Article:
“I really thought we were in great shape heading into the final 50, but the car did not respond the way it should have with the changes we made,” Jeff said. “With about 10 laps to go, the bumping and rubbing started and I got shuffled back just a bit. We ran in the top-three for most of the night, so it was a good race for just.
“We came here with the goal of finishing in the top five and came in sixth.”
Jason, Jeff’s younger brother, did his part for the Northwest Series, as well. After finishing third in his qualifying race on Friday night, he started sixth on Saturday night. At the
break after 75 laps, he found himself in fifth giving him a re-start on the outside pole after the six-car invert for the final 50 laps. However, his #97 became too tight at a racetrack in which a tight condition is hard to overcome.
Jeff made his NASCAR Craftsman Truck Series debut earlier in the season at the Milwaukee Mile and he will get another shot at Homestead-Miami Speedway (FL) this weekend. Jeff will drive the #03 Chevrolet.
“We had it running very well and could be very competitive,” Jeff said of his test in the truck a few weeks ago. “This is a great opportunity for me and I am thankful for the chance that Team EJP Racing has given me.”
THREE SERIES CHAMPIONS STRUGGLE
Jeff (#42) and Jason (#97) Jefferson were two of the tough guys this weekend.
Irwindale was owned by Craig Raudman (#2) and his Victory Circle Chassis.
do better than how we ended up though. When they dropped the green flag, we passed a lot of cars, but then as we moved up through the field, the competition got a lot tougher. When we came in for the break, we'd gotten up to 15th.
“We took on tires and were able to get by about four car until another car got into us and knocked the toe-in out of whack. So we were kind of sitting ducks after that. After as bad as we qualified, to go through the problems we did and finish in the top-20 with this class of cars means a lot to me.”
Diercks struggled all weekend as well, but managed to move up 10 spots from his 29th starting spot.
Outside of the Jeff Jefferson from the Northwest Series, the other three series champions struggled for the most part on Friday and Saturday nights.
Jeff Fultz, the Southeast Series champion, finished 17th, with Justin Diercks (Midwest champ) coming home 19th and Jim Pettit II (Southwest) 28th.
But while the finishes weren't great, looking at where each driver started showed that the nights got better for all of them.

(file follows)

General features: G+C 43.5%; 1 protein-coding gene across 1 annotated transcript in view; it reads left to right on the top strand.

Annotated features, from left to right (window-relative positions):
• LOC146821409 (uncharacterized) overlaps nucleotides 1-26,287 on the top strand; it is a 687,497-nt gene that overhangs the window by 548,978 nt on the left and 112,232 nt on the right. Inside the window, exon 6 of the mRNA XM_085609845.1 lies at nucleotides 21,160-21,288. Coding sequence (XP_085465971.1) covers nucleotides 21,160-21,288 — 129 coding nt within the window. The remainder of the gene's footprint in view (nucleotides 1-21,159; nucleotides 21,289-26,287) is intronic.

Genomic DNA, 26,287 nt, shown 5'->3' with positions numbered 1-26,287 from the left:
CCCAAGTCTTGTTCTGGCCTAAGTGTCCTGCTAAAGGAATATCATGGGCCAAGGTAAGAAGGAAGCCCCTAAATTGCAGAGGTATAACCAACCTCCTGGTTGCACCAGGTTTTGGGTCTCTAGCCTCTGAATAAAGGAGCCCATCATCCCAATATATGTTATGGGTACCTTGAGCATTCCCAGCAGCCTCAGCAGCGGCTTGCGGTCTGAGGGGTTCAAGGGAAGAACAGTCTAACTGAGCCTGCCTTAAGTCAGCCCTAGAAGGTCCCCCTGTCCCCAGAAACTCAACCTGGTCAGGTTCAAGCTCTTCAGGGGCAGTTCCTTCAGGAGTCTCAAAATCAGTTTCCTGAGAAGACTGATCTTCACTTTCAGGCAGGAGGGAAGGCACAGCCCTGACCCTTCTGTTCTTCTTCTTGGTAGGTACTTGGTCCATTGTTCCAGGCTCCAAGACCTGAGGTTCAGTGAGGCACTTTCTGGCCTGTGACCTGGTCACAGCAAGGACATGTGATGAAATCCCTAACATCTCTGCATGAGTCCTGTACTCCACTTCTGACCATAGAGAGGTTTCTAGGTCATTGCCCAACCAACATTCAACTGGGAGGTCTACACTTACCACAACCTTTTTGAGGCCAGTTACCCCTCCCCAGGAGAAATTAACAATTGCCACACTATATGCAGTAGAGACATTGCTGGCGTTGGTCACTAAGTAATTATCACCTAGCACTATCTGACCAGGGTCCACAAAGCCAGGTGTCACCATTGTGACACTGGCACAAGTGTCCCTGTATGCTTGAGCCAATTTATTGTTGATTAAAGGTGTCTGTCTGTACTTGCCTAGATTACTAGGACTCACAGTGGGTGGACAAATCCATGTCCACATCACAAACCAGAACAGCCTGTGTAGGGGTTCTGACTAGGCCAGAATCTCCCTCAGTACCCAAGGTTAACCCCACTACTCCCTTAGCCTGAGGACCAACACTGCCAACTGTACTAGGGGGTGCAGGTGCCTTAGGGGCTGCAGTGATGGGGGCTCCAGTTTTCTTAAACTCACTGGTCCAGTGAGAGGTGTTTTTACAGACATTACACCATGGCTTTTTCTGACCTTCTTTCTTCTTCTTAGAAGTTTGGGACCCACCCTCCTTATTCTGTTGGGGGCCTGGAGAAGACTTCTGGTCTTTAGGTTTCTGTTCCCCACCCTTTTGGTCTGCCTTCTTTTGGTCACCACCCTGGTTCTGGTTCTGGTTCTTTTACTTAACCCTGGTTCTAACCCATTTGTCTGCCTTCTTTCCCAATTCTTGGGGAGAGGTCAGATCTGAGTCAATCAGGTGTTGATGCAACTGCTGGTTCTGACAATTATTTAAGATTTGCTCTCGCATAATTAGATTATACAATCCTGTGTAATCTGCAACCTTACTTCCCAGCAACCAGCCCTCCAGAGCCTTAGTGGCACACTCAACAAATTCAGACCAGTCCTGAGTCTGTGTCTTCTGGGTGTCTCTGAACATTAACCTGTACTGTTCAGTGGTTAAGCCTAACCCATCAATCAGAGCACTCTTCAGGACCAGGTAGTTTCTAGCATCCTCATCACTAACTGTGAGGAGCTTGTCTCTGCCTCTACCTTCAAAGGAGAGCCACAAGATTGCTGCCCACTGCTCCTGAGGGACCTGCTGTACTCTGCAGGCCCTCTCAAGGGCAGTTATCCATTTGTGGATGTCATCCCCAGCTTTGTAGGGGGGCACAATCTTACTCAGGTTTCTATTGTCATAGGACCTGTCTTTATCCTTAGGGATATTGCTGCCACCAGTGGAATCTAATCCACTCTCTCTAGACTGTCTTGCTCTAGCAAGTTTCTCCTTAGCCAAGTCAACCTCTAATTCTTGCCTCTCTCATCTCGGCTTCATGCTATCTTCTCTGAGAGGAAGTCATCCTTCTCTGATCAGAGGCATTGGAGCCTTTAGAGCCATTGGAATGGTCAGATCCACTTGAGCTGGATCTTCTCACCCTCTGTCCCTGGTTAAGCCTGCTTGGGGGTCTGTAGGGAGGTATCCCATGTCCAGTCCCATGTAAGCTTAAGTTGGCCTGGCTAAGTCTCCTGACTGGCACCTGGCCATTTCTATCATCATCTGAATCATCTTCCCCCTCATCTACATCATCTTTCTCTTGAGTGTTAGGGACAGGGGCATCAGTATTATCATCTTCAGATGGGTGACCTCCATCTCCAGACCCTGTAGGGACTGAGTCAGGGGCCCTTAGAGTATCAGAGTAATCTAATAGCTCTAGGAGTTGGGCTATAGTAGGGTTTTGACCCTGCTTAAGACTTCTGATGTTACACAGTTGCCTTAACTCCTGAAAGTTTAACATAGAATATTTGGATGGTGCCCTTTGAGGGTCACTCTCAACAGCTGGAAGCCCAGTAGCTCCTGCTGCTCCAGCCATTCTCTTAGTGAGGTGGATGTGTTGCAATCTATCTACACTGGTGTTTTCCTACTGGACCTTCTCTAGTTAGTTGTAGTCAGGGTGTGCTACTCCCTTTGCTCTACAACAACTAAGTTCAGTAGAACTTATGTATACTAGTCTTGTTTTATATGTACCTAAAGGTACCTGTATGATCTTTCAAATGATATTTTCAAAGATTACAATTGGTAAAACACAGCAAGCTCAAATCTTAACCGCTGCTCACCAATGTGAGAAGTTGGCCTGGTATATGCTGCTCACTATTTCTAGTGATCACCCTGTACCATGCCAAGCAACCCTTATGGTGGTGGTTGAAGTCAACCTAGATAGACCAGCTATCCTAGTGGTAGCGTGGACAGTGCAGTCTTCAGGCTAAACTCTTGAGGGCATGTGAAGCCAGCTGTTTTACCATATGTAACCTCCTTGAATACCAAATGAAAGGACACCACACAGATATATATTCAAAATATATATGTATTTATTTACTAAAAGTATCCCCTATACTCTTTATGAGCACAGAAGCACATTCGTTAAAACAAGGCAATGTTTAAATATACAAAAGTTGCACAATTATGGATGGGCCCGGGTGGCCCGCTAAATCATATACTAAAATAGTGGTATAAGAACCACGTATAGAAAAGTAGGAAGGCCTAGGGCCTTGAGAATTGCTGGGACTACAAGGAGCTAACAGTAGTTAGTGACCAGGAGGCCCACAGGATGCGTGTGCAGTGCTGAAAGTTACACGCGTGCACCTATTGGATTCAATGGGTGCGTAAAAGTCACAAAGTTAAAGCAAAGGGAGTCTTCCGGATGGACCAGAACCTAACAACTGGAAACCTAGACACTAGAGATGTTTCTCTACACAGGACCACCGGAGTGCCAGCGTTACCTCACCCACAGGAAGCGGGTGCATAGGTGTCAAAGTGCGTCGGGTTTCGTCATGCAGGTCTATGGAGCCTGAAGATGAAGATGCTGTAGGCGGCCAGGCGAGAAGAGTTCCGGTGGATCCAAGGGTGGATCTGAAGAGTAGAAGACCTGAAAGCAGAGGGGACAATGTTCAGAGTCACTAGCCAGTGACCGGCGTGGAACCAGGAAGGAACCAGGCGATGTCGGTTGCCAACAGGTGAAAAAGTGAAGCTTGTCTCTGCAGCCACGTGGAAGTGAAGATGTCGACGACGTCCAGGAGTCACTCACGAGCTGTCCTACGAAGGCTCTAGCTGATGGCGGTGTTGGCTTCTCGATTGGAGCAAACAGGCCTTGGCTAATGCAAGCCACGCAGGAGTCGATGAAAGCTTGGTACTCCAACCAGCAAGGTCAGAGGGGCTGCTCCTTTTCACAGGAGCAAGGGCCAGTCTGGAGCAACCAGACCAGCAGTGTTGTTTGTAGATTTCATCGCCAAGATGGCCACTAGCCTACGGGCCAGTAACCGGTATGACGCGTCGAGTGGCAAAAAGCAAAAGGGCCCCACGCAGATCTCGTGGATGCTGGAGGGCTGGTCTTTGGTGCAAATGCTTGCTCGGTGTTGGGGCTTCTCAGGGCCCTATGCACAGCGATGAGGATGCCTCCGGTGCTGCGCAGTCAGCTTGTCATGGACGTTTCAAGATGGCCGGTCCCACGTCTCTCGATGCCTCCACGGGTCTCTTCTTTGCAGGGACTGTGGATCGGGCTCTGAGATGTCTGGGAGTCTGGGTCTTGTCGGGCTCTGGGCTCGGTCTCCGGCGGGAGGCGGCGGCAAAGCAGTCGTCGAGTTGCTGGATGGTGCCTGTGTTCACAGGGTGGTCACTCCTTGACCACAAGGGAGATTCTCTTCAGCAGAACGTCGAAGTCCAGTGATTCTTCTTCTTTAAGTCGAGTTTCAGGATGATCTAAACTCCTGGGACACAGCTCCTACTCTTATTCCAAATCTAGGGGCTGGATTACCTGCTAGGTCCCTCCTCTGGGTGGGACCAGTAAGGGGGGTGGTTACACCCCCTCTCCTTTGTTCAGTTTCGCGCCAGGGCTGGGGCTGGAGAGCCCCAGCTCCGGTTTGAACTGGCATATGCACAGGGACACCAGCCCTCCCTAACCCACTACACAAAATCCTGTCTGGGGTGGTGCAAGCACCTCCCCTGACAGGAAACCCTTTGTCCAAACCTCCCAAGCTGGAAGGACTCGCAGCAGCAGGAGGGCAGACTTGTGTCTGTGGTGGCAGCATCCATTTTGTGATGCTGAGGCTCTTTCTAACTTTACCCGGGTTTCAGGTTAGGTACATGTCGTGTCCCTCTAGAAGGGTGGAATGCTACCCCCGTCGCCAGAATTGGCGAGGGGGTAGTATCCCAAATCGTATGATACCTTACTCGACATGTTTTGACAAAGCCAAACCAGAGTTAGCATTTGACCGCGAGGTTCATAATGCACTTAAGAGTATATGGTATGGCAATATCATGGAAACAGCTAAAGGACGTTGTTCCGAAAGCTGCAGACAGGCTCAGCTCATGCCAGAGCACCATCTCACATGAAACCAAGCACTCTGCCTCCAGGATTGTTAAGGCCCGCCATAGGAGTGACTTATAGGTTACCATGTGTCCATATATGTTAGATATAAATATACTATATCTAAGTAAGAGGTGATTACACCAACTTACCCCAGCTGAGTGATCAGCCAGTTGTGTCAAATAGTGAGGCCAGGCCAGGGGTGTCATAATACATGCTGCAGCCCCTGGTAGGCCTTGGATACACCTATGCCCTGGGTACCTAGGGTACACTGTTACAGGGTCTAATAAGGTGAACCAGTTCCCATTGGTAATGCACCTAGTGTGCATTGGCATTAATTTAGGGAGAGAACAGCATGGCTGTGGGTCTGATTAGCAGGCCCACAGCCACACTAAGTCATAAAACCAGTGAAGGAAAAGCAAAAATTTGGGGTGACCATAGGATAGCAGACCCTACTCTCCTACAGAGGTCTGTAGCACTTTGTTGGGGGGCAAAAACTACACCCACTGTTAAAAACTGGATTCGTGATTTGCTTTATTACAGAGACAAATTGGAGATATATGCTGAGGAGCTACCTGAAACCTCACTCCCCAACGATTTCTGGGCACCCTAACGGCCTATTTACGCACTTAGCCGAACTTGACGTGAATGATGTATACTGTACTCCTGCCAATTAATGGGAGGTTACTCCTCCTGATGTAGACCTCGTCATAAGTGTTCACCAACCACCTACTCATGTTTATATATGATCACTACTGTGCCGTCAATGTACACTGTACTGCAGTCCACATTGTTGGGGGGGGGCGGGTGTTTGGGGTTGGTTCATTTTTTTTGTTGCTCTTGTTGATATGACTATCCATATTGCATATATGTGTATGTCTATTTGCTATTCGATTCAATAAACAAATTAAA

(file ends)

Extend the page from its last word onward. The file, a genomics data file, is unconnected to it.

“That was ok,” said Fultz, who started 35th. “We wanted to
Jeff Fultz struggled all weekend at Irwindale.
“I think we got a bad set of tires (Friday) night,” said Diercks. “Everything we changed for today's race, we took back off at the break. Unless the track changed that much.
“I talked to (fellow MWS driver) Brian Hoppe and he had the same thing happen. Yesterday we were just bad loose. We changed stuff, went out there and in the first 75 laps we were bad tight. It was just pushing. We worked on it and I'm really proud of my guys on getting me a good car.
“I just wish the race was longer, because we got the car
pretty good at the end. It was sure some good side-by-side racing.”
Pettit, who finished second at Irwindale last year during the Showdown, has the most struggles of any of the champions.
“Every night can't be the perfect night,” said a humble Pettit. “We fought the deal all weekend. We got it pretty good the first session. We worked our way up about 15 spots. I was content with that. Then, me and the 60 car (the Midwest's Ryan Hanson) came together. He made a run on the outside and my spotter told me at the last minute. We made some contact and it tore my spoiler off and we were pretty much done after that. I was just trying to hang on there. Then, for whatever reason, the 5 car (the Southeast's JR Norris) decided he wanted to drive in there and take me out. For whatever reason, I guess he thought I did something to him.”
DARNELL A MAN ON A MISSION
“That wasn’t too bad. We kind of missed something in our qualifying race, but I think we made up for it in the race on Saturday night. It was pretty neat because I’ve never had the chance to compete in a race that big. I’m glad we got the chance to do it and finished as well as we did. I thought we had a shot at the victory.”
Darnell won the Powerade award for advancing the most positions from start to finish. He improved 22 spots.
HOFFMAN LEADS STRUGGLING MIDWEST SERIES
Eddie Hoffman was the only member of the struggling Midwest Series to finish in the top 10.
“I messed up and we over-adjusted from the loose track last night,” said Hoffman, who came home seventh. “It was just pushing like a dump truck in the first segment. We were all the way back to 22nd at one point.